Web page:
Bamidbar: Mansion Mentality
Rabbi Noah Farkas
Clergy Corner, June 5, 2019
This past weekend I performed a wedding at the most amazing mansion I’ve ever seen. From the very top of Malibu I saw the mountains and rolling hills and the mists upon the sea. The wedding ceremony itself was on the house’s helipad - because Malibu. This being Los Angeles, I heard that movies had been filmed there. I’m not going to lie, it was stunning.
The wedding couple was so much fun to be with, and their family and friends were just lovely. But this wasn’t their house. They were renting the place for the wedding and the owners were nowhere to be seen. Here is where it gets weird. The owner’s don’t live there at all. There are no books on the shelves or photos on the wall. The rooms have furniture to sit on, beds to look at, but no one lives there.
And it gets stranger.
The owners insisted that none of the guests could use the bathrooms in mansion. The wedding couple had to rent (fancy) portable bathrooms and park them on the driveway. You spend all that money renting the place, bringing in tables and chairs and food, at a $60 million mansion, but you can’t use the bathroom? Weird.
It got me thinking about something much greater. Here is one of the most beautiful places on earth, celebrating life’s most beautiful gift to the soul - love - and we’re reminded again and again that we as guests we are suspects.
We didn’t belong there. That place is not for us. It’s not for the owners either. It’s an empty house behind a gate and up a mountain - accessible by helicopter. It’s not for for anyone.
When it comes to religion, we sometimes have the same thing - a mansion-mentality. Where the sacred is made special by keeping others out. Where we say “This is for me and not for you.” The mansion-mentality of religion erects barriers to the soul just so someone can say it’s special.
To be clear, there are some necessary borders. This is true of anything we do. There are people who are in our family and people who are not. Soccer players play by one set of rules and hockey players by another. Without some spiritual chalk lines there would be no telling what something truly is. The rabbis teach us this idea by saying, “Build a fence around the Torah’ (Pirkei Avot 1:1).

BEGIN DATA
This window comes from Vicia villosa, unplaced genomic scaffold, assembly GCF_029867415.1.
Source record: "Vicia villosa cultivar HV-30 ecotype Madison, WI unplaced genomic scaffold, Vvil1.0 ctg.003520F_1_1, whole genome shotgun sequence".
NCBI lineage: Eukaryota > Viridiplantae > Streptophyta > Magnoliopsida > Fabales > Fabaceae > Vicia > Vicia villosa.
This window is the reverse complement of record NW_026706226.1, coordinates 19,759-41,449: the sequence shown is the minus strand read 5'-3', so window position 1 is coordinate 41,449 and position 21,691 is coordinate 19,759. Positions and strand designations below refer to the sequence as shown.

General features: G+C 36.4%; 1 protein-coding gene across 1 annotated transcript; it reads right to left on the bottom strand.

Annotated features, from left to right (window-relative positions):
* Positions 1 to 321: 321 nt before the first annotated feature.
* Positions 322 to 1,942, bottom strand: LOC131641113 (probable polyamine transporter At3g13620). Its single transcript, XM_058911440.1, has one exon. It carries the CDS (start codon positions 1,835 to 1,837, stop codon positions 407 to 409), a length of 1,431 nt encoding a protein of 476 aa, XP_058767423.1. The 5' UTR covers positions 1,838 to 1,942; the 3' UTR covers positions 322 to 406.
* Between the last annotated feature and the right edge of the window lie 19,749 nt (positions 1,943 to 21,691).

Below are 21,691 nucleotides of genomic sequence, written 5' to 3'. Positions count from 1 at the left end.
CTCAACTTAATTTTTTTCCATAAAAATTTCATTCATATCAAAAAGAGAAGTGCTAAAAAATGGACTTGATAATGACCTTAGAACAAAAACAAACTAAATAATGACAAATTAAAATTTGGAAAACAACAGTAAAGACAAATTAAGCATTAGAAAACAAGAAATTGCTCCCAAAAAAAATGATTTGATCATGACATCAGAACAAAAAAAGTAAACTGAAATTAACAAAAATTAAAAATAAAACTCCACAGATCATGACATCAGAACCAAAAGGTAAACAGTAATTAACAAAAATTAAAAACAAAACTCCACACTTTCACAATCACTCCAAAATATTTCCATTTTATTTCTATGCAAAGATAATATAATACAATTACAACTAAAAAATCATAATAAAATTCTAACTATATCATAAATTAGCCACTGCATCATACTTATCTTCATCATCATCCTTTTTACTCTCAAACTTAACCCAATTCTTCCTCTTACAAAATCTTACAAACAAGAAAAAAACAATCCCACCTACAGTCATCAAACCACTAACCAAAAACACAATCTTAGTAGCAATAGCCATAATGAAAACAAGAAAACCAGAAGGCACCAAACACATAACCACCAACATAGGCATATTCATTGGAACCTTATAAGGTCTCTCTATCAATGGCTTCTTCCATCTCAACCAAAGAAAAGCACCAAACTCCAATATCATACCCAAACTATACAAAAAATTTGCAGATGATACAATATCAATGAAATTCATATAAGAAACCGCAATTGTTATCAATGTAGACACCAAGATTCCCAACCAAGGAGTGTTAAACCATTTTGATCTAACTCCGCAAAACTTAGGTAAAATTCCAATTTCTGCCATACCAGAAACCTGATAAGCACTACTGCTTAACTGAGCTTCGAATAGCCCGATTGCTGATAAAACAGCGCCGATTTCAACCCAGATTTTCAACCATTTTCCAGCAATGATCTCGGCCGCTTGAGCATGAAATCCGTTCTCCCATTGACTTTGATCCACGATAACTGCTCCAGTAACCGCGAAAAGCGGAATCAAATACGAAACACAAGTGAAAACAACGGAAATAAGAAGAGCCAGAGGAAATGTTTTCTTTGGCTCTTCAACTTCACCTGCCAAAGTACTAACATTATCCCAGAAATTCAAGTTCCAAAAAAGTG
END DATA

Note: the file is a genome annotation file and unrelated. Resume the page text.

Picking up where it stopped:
But, I have met so many people who are in search of God and ended up on the wrong side of the fence. They don’t feel welcomed in synagogue or they are told that they were not Jewish enough to be part of the community. I have met some of the most spiritual people who are seeking to live fully in the light of Torah but feel judged because they can’t read Hebrew or don’t understand the service or don’t keep Shabbat the way I do. I have met the meek and the humble looking for a meal and are told to leave. This leads to so many questions - if we build a palace so exclusive could it be that it ends up like mansion on the mountain? A place behind a fence. A place where no one lives, not even the owners. An empty house.
The Torah has fences. All fences need gates. We need to open the gates.
What gives me hope is this week’s Torah portion, Bamidbar. As we start a the Book of Numbers in our weekly reading we are ready to leave the shadow of Mt. Sinai and head into the wilderness. This next book of the Bible opens with the verse “God spoke to Moses in the Wilderness of Sinai from the Tent of Meeting..” (Num. 1:1). What makes this verse unique in the whole of the Torah is that God’s Presence is now on the move. No longer is God on the Mountain surrounded by smoke and fire. God comes down off the mountain to join the people as they journey.
The midrash compares God’s move off the mountain to that of a prince who goes out into the countryside and comes to the city. At first the people fear the prince and run from him. Seeking a home among the people, the prince travels from city to city. Finally he comes to a city where the prince is welcomed with singing and open arms. “Here,” says the prince, “is where I will build my palace.” (Bamidbar Rabba 1:2)
God’s mansion is not on the mountain. God’s mansion is in the wilderness. It is among the people.
God hops the fence. God opens the gate. God is looking for you.
Judaism teaches that God wants wants to build a mansion that used by all. It’s the opposite of the mansion-mentality. Torah, God’s blueprint for our lives, belongs to everyone. We take it out of the ark, we pass it among the people to hold, to cherish, to kiss. The Torah is, as the rabbis teach, “free to all the world” (Tanchuma Bamidbar 6:1) “My House is a House of Prayer for All People.” (Isaiah 56:7)
There should be no unnecessary barriers to your encounter with God. Judaism shows us that God is willing to hop the fence and come off the mountain to be with you. All that God asks is that you open the gates of your own heart to begin your sacred journey together.
Religion is at its best when it reaches into the heart and unleashes what is fully human in each of us. Unlike the mansion-mentality that shows us what is special is what is exclusive, the God of the Bible wants to be with you and invite you into an encounter that can change everything.